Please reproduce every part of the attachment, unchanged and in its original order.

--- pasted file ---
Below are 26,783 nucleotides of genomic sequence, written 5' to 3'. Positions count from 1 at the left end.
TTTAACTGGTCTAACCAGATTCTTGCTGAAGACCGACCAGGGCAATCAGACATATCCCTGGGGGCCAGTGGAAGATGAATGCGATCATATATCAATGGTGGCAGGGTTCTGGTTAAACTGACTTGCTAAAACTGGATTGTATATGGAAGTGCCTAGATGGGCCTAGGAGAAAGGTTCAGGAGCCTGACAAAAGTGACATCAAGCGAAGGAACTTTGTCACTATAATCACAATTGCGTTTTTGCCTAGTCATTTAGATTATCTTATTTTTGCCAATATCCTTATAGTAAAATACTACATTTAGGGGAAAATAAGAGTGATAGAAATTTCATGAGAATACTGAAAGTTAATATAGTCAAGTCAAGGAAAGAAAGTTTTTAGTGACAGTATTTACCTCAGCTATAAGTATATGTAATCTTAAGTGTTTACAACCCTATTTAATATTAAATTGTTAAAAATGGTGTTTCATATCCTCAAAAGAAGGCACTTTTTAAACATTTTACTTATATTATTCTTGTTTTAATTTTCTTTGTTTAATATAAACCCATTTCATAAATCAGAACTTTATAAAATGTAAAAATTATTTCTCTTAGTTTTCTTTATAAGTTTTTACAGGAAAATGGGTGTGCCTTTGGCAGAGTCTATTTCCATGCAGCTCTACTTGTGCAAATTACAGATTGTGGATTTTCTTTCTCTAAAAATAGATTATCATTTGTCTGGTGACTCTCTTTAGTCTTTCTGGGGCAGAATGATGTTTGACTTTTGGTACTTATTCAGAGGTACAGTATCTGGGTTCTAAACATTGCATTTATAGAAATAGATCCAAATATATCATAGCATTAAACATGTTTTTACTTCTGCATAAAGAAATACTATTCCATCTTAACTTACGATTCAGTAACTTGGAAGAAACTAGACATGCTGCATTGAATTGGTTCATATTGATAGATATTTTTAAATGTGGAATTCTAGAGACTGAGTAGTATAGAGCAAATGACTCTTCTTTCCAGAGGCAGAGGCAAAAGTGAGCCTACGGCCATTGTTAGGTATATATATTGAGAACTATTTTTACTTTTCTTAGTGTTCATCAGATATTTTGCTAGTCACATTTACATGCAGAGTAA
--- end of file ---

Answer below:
Below are 26,783 nucleotides of genomic sequence, written 5' to 3'. Positions count from 1 at the left end.
TTTAACTGGTCTAACCAGATTCTTGCTGAAGACCGACCAGGGCAATCAGACATATCCCTGGGGGCCAGTGGAAGATGAATGCGATCATATATCAATGGTGGCAGGGTTCTGGTTAAACTGACTTGCTAAAACTGGATTGTATATGGAAGTGCCTAGATGGGCCTAGGAGAAAGGTTCAGGAGCCTGACAAAAGTGACATCAAGCGAAGGAACTTTGTCACTATAATCACAATTGCGTTTTTGCCTAGTCATTTAGATTATCTTATTTTTGCCAATATCCTTATAGTAAAATACTACATTTAGGGGAAAATAAGAGTGATAGAAATTTCATGAGAATACTGAAAGTTAATATAGTCAAGTCAAGGAAAGAAAGTTTTTAGTGACAGTATTTACCTCAGCTATAAGTATATGTAATCTTAAGTGTTTACAACCCTATTTAATATTAAATTGTTAAAAATGGTGTTTCATATCCTCAAAAGAAGGCACTTTTTAAACATTTTACTTATATTATTCTTGTTTTAATTTTCTTTGTTTAATATAAACCCATTTCATAAATCAGAACTTTATAAAATGTAAAAATTATTTCTCTTAGTTTTCTTTATAAGTTTTTACAGGAAAATGGGTGTGCCTTTGGCAGAGTCTATTTCCATGCAGCTCTACTTGTGCAAATTACAGATTGTGGATTTTCTTTCTCTAAAAATAGATTATCATTTGTCTGGTGACTCTCTTTAGTCTTTCTGGGGCAGAATGATGTTTGACTTTTGGTACTTATTCAGAGGTACAGTATCTGGGTTCTAAACATTGCATTTATAGAAATAGATCCAAATATATCATAGCATTAAACATGTTTTTACTTCTGCATAAAGAAATACTATTCCATCTTAACTTACGATTCAGTAACTTGGAAGAAACTAGACATGCTGCATTGAATTGGTTCATATTGATAGATATTTTTAAATGTGGAATTCTAGAGACTGAGTAGTATAGAGCAAATGACTCTTCTTTCCAGAGGCAGAGGCAAAAGTGAGCCTACGGCCATTGTTAGGTATATATATTGAGAACTATTTTTACTTTTCTTAGTGTTCATCAGATATTTTGCTAGTCACATTTACATGCAGAGTAA